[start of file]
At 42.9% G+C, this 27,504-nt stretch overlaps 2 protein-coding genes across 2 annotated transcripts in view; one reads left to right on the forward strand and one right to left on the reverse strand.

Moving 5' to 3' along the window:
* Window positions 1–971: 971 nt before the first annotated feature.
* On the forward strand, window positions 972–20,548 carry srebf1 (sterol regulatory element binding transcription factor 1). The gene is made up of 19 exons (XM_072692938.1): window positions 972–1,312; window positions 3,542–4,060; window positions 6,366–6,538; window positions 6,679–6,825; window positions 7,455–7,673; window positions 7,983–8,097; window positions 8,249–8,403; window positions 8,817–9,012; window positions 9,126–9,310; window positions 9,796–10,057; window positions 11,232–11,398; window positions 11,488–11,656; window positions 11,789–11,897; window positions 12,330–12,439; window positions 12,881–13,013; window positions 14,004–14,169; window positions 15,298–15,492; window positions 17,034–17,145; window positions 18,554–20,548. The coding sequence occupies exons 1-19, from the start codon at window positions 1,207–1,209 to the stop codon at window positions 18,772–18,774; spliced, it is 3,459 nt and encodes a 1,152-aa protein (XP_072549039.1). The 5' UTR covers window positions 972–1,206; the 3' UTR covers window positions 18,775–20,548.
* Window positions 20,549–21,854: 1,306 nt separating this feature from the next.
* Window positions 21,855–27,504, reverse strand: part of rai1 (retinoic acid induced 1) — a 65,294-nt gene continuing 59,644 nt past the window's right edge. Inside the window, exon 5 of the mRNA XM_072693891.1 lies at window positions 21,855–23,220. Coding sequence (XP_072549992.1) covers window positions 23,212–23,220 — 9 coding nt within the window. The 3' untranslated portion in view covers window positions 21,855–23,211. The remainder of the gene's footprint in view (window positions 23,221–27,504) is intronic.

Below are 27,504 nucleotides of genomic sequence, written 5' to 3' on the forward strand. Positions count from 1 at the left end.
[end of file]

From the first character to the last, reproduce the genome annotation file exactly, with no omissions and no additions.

At 42.9% G+C, this 27,504-nt stretch overlaps 2 protein-coding genes across 2 annotated transcripts in view; one reads left to right on the forward strand and one right to left on the reverse strand.

Moving 5' to 3' along the window:
* Window positions 1–971: 971 nt before the first annotated feature.
* On the forward strand, window positions 972–20,548 carry srebf1 (sterol regulatory element binding transcription factor 1). The gene is made up of 19 exons (XM_072692938.1): window positions 972–1,312; window positions 3,542–4,060; window positions 6,366–6,538; window positions 6,679–6,825; window positions 7,455–7,673; window positions 7,983–8,097; window positions 8,249–8,403; window positions 8,817–9,012; window positions 9,126–9,310; window positions 9,796–10,057; window positions 11,232–11,398; window positions 11,488–11,656; window positions 11,789–11,897; window positions 12,330–12,439; window positions 12,881–13,013; window positions 14,004–14,169; window positions 15,298–15,492; window positions 17,034–17,145; window positions 18,554–20,548. The coding sequence occupies exons 1-19, from the start codon at window positions 1,207–1,209 to the stop codon at window positions 18,772–18,774; spliced, it is 3,459 nt and encodes a 1,152-aa protein (XP_072549039.1). The 5' UTR covers window positions 972–1,206; the 3' UTR covers window positions 18,775–20,548.
* Window positions 20,549–21,854: 1,306 nt separating this feature from the next.
* Window positions 21,855–27,504, reverse strand: part of rai1 (retinoic acid induced 1) — a 65,294-nt gene continuing 59,644 nt past the window's right edge. Inside the window, exon 5 of the mRNA XM_072693891.1 lies at window positions 21,855–23,220. Coding sequence (XP_072549992.1) covers window positions 23,212–23,220 — 9 coding nt within the window. The 3' untranslated portion in view covers window positions 21,855–23,211. The remainder of the gene's footprint in view (window positions 23,221–27,504) is intronic.

Below are 27,504 nucleotides of genomic sequence, written 5' to 3' on the forward strand. Positions count from 1 at the left end.